On December 24, 1968, Apollo 8 astronauts Frank Borman, James Lovell, and William Anders were coming around from the far side of the Moon on their fourth orbit. Borman began to roll the spacecraft, and as he did, the Earth rose into view over the Moon’s limb. Anders, photographing the Moon from the right side window, caught sight of the view, and exclaimed: “Oh my God, look at that picture over there! There’s the Earth comin’ up. Wow, is that pretty!”
He snapped a black and white photo (top), capturing humanity’s first view of Earth from another planetary body. A few minutes later, Anders put color film in the camera and took the iconic color photographs of a half Earth hanging over the lunar horizon.
While the astronauts were absorbed in this view of home, a second camera mounted to the front-facing window continued to photograph the Moon every 20 seconds on an automatic timer. By matching that series of photographs to a high resolution model of the lunar terrain as observed by the Lunar Reconnaissance Orbiter (LRO), NASA scientists and visualizers have now identified exactly when the Apollo spacecraft turned and where and when each Earthrise photograph was taken. This allowed them to re-create the Earthrise experience in a new video (below).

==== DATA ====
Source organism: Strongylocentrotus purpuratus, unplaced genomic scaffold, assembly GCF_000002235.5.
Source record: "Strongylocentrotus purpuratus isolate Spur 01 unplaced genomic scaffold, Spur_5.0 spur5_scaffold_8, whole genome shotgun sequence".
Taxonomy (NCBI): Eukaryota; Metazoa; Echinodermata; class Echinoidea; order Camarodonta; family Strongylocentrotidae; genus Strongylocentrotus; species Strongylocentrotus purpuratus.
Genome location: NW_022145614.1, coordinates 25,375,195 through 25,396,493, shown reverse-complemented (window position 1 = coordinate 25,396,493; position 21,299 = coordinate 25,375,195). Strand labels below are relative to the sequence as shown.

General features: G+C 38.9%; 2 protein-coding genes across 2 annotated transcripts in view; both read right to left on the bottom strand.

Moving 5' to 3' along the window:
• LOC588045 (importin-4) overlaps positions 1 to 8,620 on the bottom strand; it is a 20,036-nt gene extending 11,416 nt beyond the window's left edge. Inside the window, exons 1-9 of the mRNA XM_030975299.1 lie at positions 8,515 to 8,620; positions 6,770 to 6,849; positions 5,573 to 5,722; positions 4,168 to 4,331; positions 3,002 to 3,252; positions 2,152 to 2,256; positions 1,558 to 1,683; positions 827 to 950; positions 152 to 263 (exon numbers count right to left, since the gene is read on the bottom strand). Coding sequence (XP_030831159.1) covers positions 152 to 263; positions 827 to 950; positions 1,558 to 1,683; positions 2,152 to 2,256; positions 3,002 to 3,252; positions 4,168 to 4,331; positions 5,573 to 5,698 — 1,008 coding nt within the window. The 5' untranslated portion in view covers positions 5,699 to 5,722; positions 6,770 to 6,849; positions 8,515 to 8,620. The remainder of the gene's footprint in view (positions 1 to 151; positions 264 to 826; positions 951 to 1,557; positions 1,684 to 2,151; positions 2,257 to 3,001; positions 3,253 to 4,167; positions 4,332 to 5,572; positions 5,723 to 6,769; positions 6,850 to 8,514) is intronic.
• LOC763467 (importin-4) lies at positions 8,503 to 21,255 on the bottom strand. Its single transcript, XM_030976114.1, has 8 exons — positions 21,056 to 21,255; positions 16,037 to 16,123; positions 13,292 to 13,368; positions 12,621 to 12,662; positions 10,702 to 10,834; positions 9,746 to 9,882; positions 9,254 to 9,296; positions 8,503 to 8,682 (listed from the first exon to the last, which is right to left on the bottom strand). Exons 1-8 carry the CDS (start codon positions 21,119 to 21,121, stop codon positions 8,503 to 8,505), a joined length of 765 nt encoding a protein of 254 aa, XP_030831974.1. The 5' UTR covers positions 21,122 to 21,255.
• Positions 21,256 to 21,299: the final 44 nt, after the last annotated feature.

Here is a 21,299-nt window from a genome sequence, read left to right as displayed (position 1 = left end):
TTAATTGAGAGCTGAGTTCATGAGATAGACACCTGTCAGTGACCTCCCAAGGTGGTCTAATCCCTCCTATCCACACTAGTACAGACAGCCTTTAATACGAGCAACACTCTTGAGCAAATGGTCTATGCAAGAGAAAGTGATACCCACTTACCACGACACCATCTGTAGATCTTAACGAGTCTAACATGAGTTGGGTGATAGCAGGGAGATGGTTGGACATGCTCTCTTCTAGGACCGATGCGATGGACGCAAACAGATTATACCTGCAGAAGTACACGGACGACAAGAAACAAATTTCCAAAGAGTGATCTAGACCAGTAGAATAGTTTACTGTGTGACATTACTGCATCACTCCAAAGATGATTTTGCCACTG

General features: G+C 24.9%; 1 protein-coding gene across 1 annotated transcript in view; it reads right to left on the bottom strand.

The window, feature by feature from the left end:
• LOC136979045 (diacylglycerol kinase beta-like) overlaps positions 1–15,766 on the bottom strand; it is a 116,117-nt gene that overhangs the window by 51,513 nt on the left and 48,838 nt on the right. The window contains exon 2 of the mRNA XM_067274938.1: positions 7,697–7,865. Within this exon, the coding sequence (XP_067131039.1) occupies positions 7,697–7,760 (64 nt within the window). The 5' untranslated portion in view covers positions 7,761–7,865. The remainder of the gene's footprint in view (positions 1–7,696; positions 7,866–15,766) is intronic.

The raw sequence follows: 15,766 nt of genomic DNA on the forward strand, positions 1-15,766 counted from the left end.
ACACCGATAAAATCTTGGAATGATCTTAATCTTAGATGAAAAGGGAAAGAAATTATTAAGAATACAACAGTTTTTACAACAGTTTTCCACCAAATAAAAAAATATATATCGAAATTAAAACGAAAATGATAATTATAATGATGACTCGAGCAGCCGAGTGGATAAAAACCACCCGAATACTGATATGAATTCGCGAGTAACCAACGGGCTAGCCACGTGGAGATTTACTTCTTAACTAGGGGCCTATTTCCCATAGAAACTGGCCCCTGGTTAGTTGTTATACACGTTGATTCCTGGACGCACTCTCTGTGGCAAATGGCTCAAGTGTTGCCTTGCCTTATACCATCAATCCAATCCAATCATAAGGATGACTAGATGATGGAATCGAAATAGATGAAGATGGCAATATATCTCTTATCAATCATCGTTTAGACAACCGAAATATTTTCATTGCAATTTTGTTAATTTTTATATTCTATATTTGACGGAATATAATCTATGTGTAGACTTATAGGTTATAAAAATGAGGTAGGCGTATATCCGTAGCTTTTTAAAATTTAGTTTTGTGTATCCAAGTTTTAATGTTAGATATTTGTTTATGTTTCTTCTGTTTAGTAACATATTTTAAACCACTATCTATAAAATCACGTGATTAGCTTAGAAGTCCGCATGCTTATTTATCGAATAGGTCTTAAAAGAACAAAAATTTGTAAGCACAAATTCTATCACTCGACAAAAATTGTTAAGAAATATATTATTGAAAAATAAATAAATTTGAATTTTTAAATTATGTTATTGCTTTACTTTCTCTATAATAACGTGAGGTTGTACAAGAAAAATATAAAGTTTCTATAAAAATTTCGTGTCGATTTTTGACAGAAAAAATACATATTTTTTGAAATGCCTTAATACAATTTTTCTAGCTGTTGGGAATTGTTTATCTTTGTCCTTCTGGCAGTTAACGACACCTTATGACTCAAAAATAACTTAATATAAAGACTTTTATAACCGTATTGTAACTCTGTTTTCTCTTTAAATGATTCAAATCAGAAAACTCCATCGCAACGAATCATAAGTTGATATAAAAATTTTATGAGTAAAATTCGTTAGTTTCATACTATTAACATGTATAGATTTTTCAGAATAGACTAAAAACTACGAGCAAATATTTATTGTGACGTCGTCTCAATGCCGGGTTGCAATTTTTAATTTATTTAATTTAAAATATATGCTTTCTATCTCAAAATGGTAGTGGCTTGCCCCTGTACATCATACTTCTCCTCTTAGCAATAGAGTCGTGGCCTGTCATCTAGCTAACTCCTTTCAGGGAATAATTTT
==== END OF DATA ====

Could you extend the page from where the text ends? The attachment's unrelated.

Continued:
The second image above is a still from that re-created Earthrise. The surface of the Moon is based on LRO data. Earth’s cloud patterns are based on the Environmental Science Services Administration 7 satellite as it observed our planet on December 24, 1968. The land surface is based on the Earth Observatory’s Terra MODIS Blue Marble. This high-fidelity re-creation shows the rising Earth as it must have looked to Anders, Borman, and Lovell 45 years ago. The western coast of Africa is visible along the lower part of the globe, with Antarctica in the upper left and South America along the top.
The new analysis revealed a few little-known details about the circumstances in which the photos were taken. Earthrise had occurred on each of the previous three orbits, but none of Apollo’s windows were looking that way. It was only during and after the roll that the event was visible to the astronauts on their fourth orbit.
Experience Earthrise by watching the new video below, with views matched to the onboard flight recording of the astronauts and additional narration by Andrew Chaikin.
Then watch the Google Hangout with Chaikin, LRO project scientist John Keller, and producer/visualizer Ernie Wright, in which they discuss how the video was made and what new insights it provides.